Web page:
- I can remember going to see Whiz Fettle and his Po' Boys down
at the old Nag's Arse back in '43...back when they had Cooty Bugger
on clarinet...now there's an instrument you don't hear much these
days..though funnily enough I've always thought Leyton Thickly was
our most underrated New Orleans clarinettist, don't you? Never played
too many notes, marvellous player. Mind you, I do like a saxophone..."
I mean, I'd never heard of these people - and I suspect that no-one
else has much beyond the five square miles outside the pub, but
that didn't seem to matter at all. No interruptions are brooked,
and even outrageously sarcastic responses are completely ignored
("Fez Biggins? Two arms? Legs? Head? Yeah, I think I've seen
I don't mind admitting that I was close to tears - when all of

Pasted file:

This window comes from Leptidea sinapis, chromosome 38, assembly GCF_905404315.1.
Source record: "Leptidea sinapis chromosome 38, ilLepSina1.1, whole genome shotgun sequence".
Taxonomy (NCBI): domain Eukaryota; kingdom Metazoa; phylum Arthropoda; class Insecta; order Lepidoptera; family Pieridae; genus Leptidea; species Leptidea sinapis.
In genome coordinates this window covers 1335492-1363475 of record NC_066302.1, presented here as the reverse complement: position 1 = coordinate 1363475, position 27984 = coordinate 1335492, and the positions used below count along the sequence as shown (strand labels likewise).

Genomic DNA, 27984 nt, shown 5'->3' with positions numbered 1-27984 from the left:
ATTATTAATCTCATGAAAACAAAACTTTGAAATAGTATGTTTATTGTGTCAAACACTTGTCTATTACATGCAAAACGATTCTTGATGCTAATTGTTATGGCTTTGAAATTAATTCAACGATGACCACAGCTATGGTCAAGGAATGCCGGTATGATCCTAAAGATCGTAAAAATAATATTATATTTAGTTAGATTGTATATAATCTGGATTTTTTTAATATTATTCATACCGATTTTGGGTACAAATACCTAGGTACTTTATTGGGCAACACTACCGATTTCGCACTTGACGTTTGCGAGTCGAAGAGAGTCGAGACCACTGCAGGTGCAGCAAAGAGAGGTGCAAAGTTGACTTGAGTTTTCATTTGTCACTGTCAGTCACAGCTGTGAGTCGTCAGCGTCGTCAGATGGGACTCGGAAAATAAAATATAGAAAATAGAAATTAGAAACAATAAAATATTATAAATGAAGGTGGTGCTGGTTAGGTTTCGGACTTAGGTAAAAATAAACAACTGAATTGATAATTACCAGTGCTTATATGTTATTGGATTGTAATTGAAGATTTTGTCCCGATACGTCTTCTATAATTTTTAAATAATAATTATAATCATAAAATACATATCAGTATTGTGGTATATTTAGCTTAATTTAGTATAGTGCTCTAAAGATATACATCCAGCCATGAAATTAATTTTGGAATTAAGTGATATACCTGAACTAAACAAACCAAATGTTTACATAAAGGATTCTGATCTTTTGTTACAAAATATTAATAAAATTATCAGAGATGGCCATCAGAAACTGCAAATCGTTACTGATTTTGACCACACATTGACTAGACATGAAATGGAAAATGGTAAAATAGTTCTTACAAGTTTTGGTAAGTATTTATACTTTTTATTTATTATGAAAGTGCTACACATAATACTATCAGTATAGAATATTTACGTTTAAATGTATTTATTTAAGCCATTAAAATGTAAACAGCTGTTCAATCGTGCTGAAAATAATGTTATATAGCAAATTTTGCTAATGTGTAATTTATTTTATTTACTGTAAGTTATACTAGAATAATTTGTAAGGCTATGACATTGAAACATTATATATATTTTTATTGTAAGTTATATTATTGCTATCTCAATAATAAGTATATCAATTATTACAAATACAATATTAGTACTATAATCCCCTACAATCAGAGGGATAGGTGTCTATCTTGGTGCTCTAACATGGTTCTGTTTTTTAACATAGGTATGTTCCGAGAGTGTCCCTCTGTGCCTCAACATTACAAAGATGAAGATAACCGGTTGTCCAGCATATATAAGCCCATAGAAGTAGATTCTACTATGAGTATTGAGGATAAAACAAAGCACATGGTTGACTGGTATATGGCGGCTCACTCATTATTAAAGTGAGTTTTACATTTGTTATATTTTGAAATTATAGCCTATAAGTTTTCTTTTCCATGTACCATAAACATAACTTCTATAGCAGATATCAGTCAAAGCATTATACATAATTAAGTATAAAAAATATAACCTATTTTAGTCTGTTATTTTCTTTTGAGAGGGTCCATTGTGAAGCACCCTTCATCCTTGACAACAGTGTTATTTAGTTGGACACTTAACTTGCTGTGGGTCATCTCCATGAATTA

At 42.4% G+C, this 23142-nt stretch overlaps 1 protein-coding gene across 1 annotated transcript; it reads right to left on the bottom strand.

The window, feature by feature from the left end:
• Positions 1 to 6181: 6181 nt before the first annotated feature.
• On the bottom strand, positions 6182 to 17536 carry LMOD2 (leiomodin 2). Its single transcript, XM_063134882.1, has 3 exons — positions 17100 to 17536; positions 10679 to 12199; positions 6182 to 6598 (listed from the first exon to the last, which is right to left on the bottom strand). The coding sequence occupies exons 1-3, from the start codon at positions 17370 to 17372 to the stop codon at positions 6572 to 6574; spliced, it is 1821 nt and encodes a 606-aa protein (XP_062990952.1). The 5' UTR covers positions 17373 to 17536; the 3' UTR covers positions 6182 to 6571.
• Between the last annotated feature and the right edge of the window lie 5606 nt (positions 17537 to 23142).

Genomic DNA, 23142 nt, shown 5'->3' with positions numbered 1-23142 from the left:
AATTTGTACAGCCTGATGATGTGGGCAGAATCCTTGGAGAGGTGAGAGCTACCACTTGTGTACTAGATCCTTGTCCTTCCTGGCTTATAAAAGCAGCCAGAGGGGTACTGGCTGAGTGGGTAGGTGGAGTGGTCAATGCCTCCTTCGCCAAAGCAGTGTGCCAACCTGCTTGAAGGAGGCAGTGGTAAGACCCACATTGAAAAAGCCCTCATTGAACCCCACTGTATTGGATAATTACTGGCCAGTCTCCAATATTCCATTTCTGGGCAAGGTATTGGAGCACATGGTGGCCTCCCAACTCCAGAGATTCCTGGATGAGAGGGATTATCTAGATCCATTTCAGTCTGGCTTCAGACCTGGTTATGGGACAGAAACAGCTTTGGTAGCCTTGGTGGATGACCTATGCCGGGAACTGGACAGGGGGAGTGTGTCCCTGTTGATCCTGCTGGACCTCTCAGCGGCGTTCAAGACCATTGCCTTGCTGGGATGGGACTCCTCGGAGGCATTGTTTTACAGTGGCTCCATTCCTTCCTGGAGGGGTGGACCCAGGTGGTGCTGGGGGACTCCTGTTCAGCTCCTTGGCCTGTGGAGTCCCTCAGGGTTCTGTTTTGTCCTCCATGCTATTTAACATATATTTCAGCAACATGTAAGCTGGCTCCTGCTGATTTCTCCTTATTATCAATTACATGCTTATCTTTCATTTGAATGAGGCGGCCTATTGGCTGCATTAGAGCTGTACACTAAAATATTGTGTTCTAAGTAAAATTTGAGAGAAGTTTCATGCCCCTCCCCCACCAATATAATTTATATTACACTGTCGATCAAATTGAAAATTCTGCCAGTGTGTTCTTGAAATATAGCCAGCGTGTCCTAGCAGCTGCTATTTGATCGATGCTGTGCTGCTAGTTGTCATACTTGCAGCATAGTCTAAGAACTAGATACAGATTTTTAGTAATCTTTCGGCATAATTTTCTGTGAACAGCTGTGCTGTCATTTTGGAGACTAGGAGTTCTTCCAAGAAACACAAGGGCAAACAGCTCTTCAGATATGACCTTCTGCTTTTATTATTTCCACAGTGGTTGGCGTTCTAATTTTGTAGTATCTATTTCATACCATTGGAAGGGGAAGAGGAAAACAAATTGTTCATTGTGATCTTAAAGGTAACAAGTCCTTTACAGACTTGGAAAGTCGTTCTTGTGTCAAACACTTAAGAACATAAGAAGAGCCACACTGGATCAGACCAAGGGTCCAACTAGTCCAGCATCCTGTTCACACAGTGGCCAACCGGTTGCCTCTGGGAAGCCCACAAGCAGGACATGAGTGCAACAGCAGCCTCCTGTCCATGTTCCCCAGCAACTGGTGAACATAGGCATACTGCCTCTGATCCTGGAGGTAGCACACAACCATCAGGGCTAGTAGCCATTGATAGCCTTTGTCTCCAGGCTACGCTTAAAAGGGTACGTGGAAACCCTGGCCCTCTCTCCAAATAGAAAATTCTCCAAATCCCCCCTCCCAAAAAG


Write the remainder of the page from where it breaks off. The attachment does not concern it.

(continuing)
a sudden the bore reeled off a name I actually recognised, and with
it came a golden ray of sunshine with the word Hope tattooed all
over it. I don't quite know what it was that prompted me, perhaps
it was sheer desperation, but when the bore mentioned Humphrey Lyttleton
I had a lightning flash of inspiration and piped up with "
HE'S played with Humph" and pointed back to the bari player.
The results were practically instantaneous - the bore detached himself
from me and bounded over to the horrified bari player, with what
looked suspiciously like lust in his eyes.
I didn't stick around to hear the proceedings - I made a dash for
the bogs, pausing only to make the traditional rude hand gestures
at the bari player over the bore's shoulder. You could have stripped
paint with the look on the bari player's face.
But perhaps my most bizarre encounter with a jazz bore came about
in a most unexpected fashion.
Living, as I do, out in the middle of the English countryside, I
am fortunate indeed to be blessed with a wonderful local pub some
three or so miles up the road.
It's an ideal distance, being just about near enough to home to
be able to down many (that's slightly more than several) pints of